September 20, 2012

Dispatches from the Bathroom Floor
(+ Chicken Milanese with Sage-and-Lemon-Butter Sauce)


         


Editor's Note:  A little something I wrote for you on Monday, my post-writing day, while lying on the bathroom floor - because I suspect that this, written in the midst of delirium, has just as much chance of being understandable as anything I would have written later in the week:

Okay, here’s the deal.  Today we’re all going to concentrate on how we’re lucky, because otherwise I’m not sure how I’m going to make it through the day.   I’ll go first.  I’m lucky because even though it's my first wedding anniversary and I’ve decided to spend it on the floor of what surely must be the first bathroom ever constructed with moving walls (because how else could they be spinning in such an unattractive fashion), thinking thoughts I’ve never thought before (mostly about how glad I am we never decided to wallpaper this room in stripes), I nonetheless have a husband, a wonderful husband, who is  not only keeping me supplied with both orange Gatorade AND mint tea, but is willing to make the countless trips to the microwave that are necessary to keep the tea exactly at body temperature, the better to sneak it past my esophagus, who has decided that this is the optimal time to play East German Border Patrol.


Now you.  Wait, no,  you’re a figment of my imagination.  Okay, I’ll do you too.  You’re lucky because even though right about now you were supposed to be reading a little essay about my wedding and the pterodactyls (don’t worry, I’ll fill you in later), and then you’d get the recipe for the cupca – blurgh.  Never mind.  A recipe.  Don’t worry about the details.  We’re not thinking about anything edible right now.  Ugh.  The point is, you’re missing out, and I’m sorry, but here’s why you’re lucky.  Because I’ve been holding on to some fantastic recipes, all photographed and sitting in draft mode, waiting for the perfect  time to use them.  And it turns out that the perfect time is when the bathroom walls are doing the Macarena all around you.  Besides, it’s not like there’s much else to do when you’re too dizzy to lift your head off the floor, unless you’re interested in evaluating the travesty that is your mopping skills.  Which I most decidedly am not.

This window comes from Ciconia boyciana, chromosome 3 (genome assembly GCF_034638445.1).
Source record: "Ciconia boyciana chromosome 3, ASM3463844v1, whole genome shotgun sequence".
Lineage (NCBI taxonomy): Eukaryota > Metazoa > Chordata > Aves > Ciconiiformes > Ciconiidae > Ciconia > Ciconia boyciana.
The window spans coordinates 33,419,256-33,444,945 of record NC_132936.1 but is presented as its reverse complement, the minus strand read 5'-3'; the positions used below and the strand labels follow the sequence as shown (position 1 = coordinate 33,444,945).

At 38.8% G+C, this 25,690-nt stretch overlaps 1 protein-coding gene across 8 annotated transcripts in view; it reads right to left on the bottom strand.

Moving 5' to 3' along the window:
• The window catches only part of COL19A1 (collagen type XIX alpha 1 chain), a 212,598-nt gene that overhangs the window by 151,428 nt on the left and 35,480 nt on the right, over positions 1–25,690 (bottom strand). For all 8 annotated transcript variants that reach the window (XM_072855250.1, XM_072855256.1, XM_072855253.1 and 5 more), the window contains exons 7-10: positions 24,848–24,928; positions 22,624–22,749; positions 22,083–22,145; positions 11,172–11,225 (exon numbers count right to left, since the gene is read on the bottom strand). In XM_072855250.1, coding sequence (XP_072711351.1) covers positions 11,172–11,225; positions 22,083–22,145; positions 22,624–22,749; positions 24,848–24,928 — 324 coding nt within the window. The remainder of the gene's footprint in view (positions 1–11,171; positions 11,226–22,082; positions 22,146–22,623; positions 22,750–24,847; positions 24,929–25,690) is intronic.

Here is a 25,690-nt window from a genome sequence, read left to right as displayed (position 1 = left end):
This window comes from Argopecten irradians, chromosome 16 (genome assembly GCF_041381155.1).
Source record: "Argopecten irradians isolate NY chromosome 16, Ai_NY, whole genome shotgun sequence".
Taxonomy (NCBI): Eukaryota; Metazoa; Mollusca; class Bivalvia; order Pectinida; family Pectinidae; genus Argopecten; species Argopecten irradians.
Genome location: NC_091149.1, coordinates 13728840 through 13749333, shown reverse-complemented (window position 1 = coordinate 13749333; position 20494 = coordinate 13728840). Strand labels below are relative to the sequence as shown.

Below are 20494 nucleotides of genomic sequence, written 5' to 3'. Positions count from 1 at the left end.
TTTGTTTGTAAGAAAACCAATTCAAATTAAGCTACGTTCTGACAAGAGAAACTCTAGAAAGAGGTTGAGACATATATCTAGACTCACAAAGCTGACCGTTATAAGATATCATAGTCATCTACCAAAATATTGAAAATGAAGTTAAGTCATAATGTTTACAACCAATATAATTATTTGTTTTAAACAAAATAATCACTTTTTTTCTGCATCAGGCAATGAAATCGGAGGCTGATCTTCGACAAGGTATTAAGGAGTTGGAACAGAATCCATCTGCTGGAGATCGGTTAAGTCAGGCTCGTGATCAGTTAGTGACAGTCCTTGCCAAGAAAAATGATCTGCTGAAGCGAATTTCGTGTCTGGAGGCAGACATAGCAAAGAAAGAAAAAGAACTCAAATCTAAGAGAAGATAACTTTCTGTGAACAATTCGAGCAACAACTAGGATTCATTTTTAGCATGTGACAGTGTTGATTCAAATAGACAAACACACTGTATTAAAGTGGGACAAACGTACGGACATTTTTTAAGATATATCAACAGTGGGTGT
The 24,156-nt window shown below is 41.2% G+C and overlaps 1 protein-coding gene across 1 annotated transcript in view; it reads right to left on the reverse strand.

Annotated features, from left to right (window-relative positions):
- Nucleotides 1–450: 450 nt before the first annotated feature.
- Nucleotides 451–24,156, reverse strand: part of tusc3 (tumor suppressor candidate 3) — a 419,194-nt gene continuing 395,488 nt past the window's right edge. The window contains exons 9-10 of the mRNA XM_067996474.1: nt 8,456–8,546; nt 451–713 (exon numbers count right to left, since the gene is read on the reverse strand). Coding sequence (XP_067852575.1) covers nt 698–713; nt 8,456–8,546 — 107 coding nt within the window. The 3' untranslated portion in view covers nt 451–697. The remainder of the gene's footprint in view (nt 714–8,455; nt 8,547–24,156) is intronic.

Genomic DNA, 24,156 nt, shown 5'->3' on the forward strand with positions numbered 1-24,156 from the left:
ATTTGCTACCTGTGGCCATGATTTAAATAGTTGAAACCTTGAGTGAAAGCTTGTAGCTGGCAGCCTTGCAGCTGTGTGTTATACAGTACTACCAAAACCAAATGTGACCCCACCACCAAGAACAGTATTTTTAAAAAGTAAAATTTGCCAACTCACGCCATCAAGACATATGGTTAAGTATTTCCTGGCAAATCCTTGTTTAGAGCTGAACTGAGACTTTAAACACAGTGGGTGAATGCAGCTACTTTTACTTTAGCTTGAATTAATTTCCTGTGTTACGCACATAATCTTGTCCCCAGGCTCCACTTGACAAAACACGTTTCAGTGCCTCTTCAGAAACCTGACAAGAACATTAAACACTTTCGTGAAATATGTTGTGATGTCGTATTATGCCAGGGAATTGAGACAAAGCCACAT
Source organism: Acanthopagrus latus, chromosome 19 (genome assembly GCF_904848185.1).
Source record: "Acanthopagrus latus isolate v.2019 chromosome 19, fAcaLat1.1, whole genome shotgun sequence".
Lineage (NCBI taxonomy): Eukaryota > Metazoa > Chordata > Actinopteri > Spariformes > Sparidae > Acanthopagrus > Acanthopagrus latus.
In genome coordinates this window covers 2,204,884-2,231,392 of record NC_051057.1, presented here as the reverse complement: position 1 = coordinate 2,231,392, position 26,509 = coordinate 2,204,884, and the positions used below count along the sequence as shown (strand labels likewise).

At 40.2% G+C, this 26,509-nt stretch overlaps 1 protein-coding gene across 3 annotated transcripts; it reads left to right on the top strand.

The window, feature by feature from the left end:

So here’s a fabulous recipe for something amazing – okay, let’s be honest, that’s not heartfelt.  I’m not even going to tell you the name of this recipe, because thinking about the words themselves is making me writhe with nausea.  The word “food” itself is disgusting to me right now – have you ever noticed how gross a word it is?  All that “ooooo” sound.  Blugh.  Okay.  Just trust me when I say that when I made it I thought it was ungodly good, and the fact that I’d hurl a jar of q-tips at you if you offered it to me now is not indicative of how much you will enjoy it.  Promise.  At least one of us should have a happy stomach today.